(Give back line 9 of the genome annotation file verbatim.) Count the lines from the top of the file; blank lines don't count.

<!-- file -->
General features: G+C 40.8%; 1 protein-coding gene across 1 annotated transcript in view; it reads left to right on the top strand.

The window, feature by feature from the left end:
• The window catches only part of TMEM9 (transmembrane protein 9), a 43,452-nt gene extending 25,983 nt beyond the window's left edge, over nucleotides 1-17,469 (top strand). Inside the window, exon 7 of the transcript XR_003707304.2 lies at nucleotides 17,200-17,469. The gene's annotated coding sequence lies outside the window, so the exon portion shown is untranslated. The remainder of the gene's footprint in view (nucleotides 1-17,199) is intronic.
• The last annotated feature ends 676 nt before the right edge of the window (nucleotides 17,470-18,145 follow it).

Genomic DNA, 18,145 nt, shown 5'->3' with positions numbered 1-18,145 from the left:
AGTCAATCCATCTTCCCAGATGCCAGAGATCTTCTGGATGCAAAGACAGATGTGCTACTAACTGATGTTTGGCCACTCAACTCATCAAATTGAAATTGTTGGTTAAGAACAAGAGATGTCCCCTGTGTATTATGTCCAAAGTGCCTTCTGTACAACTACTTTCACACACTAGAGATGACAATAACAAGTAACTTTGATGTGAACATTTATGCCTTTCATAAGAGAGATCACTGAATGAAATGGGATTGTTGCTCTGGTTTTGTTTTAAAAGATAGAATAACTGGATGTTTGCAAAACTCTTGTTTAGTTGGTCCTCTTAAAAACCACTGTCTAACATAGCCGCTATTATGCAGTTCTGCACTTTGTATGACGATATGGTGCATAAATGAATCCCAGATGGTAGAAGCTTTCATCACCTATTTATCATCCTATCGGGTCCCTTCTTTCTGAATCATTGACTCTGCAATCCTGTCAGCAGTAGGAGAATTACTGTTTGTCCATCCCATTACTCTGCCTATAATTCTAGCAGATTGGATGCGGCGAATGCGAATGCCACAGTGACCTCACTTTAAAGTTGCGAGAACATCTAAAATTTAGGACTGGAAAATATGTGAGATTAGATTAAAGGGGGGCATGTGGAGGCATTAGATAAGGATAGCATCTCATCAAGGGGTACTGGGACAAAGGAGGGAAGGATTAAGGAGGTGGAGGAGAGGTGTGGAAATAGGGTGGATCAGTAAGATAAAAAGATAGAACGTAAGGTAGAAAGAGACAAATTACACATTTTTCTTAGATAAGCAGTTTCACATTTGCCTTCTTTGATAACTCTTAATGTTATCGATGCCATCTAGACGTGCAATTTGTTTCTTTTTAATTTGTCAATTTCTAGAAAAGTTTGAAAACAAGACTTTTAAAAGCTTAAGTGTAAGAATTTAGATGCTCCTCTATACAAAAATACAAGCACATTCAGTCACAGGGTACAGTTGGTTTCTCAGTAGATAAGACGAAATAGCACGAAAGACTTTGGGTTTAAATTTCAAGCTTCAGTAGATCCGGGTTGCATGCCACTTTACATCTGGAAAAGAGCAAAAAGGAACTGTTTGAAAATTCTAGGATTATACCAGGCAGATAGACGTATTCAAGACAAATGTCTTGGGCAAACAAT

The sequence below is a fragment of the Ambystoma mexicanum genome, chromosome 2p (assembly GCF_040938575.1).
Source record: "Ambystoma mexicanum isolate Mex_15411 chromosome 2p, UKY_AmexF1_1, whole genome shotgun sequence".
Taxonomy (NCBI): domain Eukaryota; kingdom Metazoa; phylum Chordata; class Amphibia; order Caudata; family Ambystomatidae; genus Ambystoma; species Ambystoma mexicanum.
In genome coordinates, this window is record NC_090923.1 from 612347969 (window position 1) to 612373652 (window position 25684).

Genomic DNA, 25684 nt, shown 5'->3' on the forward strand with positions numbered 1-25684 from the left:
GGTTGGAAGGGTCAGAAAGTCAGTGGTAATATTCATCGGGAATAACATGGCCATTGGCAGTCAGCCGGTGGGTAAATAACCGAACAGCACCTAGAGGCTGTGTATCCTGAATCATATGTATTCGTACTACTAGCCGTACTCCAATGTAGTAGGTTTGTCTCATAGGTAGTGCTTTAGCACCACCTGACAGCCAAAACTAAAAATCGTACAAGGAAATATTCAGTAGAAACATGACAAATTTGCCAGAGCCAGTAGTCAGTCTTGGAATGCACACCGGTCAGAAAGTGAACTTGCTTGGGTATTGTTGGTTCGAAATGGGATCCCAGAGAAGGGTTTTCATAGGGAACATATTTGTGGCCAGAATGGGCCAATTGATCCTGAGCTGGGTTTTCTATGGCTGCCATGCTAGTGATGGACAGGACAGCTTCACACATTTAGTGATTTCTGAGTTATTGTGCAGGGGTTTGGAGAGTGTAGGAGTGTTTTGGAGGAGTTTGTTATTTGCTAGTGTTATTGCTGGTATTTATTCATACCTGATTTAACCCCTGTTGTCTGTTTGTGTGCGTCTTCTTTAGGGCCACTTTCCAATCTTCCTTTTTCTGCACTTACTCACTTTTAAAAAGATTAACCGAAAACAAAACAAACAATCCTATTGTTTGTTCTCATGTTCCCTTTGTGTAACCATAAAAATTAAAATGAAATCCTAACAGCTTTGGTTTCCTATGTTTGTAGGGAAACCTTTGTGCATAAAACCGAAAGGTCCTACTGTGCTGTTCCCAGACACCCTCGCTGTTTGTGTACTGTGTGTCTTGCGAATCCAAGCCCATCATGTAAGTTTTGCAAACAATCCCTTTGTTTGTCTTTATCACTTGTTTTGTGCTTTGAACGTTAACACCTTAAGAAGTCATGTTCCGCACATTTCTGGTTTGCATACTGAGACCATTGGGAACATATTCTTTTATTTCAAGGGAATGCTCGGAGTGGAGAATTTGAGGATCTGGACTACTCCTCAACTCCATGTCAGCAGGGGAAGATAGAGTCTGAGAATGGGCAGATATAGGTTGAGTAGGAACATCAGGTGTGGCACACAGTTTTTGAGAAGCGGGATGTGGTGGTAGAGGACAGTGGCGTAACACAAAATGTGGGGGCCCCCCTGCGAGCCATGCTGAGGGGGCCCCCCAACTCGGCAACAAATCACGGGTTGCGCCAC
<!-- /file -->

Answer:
Taxonomy (NCBI): domain Eukaryota; kingdom Metazoa; phylum Chordata; class Amphibia; order Caudata; family Ambystomatidae; genus Ambystoma; species Ambystoma mexicanum.